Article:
SPIRIT LED ME to scroll across an Instagram post one morning when I first learned of Maestra Cuauhtli Cihuatl, who goes by CC. The image that caught my eye showed a woman: a healer and elder, reverently holding a lit popoxcomitl and wearing a bright red embroidered huipil. Her head and hair were covered with a matching red paño and most noticeably, her ears were accentuated with a pair of large gold hoop arracadas.
I instantly felt a connection.
I found myself going to her Instagram page more and more, not just for her candid sharing of her lifelong path in traditional Mexican curanderismo, but for comfort to my spirit as well. Her Instagram account offered such a flowered impression of the woman behind it—rows and rows of heartfelt, medicinal snapshots of her life as a healer and community leader. There was so much shared wisdom, the wisdom gained only through doing the work: the illuminating and often painful work of untwisting hearts, of realigning the connections between others and spirit.
I’ve been on my own curanderismo journey for what feels like a lifetime. Formally, it’s been about sixteen years, including ten years working with women and children within my community after completing my four-year commitment to La Danza Xochimetztli, or Moondance, in Mexico.
I’ve sat with and within myself and observed, and I have learned under elders who taught me what was passed down to them. All of this work has facilitated my physical and spiritual healing and has fed my work as a writer, mother, and healer.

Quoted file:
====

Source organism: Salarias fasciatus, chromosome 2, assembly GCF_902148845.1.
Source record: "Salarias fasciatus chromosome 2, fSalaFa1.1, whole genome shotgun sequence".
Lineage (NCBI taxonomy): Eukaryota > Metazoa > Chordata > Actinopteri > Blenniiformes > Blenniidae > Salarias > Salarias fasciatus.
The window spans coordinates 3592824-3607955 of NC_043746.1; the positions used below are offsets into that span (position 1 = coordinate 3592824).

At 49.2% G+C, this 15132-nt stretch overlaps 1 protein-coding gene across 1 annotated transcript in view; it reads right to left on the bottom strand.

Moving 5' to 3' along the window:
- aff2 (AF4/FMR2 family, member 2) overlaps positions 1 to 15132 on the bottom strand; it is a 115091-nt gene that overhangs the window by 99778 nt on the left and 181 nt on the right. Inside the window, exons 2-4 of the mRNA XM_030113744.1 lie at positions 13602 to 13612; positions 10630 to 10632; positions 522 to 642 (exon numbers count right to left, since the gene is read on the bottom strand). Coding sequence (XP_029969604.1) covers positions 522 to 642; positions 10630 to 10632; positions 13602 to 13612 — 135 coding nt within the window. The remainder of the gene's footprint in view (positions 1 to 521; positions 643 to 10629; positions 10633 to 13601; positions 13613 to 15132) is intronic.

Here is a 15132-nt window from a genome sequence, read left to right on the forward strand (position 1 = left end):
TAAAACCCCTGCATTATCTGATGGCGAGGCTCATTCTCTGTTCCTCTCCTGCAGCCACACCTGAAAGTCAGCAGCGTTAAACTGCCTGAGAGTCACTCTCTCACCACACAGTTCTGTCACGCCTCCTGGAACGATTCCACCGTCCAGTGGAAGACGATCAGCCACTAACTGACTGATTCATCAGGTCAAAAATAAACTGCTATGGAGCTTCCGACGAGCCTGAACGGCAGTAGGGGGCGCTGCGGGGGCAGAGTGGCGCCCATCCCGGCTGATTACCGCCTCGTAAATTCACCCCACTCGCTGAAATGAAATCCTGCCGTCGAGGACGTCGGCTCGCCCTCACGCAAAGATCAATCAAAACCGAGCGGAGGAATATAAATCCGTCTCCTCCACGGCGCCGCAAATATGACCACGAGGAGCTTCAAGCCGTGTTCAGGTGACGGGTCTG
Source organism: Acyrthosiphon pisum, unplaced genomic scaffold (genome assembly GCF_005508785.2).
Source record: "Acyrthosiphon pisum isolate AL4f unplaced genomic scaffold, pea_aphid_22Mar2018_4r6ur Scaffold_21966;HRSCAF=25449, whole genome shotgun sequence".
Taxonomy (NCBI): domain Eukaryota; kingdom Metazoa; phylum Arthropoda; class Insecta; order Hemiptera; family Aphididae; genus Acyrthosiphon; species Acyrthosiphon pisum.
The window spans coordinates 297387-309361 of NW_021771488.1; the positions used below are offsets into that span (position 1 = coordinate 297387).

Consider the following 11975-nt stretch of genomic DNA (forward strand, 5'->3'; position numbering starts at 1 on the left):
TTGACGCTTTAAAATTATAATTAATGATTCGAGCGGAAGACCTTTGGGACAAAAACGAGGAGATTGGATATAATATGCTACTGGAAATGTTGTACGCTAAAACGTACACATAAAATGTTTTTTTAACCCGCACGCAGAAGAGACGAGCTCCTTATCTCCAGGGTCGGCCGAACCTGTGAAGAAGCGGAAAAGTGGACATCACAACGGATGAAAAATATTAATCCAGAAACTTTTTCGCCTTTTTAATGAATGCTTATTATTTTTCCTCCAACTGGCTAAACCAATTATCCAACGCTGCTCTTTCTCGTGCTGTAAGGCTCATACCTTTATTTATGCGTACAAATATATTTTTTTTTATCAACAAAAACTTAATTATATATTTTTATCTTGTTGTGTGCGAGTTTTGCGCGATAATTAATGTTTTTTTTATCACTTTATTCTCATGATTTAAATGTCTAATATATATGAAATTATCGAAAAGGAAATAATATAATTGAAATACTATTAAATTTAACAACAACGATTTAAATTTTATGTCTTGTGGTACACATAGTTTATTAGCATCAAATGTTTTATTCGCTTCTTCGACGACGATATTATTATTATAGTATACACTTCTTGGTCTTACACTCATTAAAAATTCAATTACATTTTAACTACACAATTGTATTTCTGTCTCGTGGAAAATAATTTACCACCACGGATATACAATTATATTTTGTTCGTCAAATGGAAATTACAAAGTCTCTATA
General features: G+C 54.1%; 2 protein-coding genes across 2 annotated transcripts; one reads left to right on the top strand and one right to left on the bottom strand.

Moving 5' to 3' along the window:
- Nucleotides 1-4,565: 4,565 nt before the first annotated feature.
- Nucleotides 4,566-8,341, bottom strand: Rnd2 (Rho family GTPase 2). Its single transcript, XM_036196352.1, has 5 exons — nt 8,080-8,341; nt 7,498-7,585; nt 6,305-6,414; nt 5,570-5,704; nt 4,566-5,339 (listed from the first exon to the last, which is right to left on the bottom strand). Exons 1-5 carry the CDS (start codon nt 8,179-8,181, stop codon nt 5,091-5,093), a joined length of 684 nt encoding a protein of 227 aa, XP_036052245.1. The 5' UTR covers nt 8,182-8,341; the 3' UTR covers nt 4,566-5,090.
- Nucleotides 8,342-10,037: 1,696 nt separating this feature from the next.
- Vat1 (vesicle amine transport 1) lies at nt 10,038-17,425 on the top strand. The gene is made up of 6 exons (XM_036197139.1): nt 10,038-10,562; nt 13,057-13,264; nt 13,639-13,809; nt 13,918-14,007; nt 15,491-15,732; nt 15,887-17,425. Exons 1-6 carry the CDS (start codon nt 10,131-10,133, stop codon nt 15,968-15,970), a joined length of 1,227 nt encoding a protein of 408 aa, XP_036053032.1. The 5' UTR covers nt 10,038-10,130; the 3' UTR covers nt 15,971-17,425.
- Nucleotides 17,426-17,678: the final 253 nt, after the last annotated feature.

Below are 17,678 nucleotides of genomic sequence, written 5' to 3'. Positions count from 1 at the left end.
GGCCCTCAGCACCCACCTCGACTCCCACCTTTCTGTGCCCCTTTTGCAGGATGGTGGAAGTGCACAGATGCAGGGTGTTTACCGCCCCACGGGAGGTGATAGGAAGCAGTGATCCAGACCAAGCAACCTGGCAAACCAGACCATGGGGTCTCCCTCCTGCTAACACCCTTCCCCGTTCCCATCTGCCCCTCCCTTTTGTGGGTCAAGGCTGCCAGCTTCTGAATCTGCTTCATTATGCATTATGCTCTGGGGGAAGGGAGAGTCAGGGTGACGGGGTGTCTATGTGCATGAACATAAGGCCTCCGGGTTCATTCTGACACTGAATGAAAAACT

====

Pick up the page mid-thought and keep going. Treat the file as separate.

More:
I was honored when Ofrenda Magazine invited me to interview Maestra CC. She has gifted several works to the publication, and it felt absolutely fitting to dedicate a space for her to tell her story and share what is in her heart.
One of the greatest surprises from living a life connected to spirit is you are always open to surprises, seeming coincidences that are actually reaffirmations that you’re on the right path, but in a way that you never would have imagined.
One of the greatest surprises from living a life connected to spirit is you are always open to surprises, seeming coincidences that are actually reaffirmations that you’re on the right path, but in a way that you never would have imagined. Moments of perfectly executed synchronicity have led me to believe that the spirit that moves the world around us is so much wiser than we are, and infinitely more creative. Spirit has always found innovative ways to bring me towards healers who have brought me insight I needed through their presence.
Healers like Maestra CC.
I connected with Maestra CC, introduced myself and sent her my collection, Coatlicue Girl. She responded lovingly and let me know it had resonated with her heart.
Through that connection, I learned how similar we are. Maestra CC is a queer elder and grandmother with Lipan Apache ancestry; she is a writer, poet, and healer born in the powerful Rio Grande Valley borderlands. La medicina is embedded in her lineage. Raised by her curandera grandmother, she grew up learning to decode the language of the plantitas, of the desert, of the wind.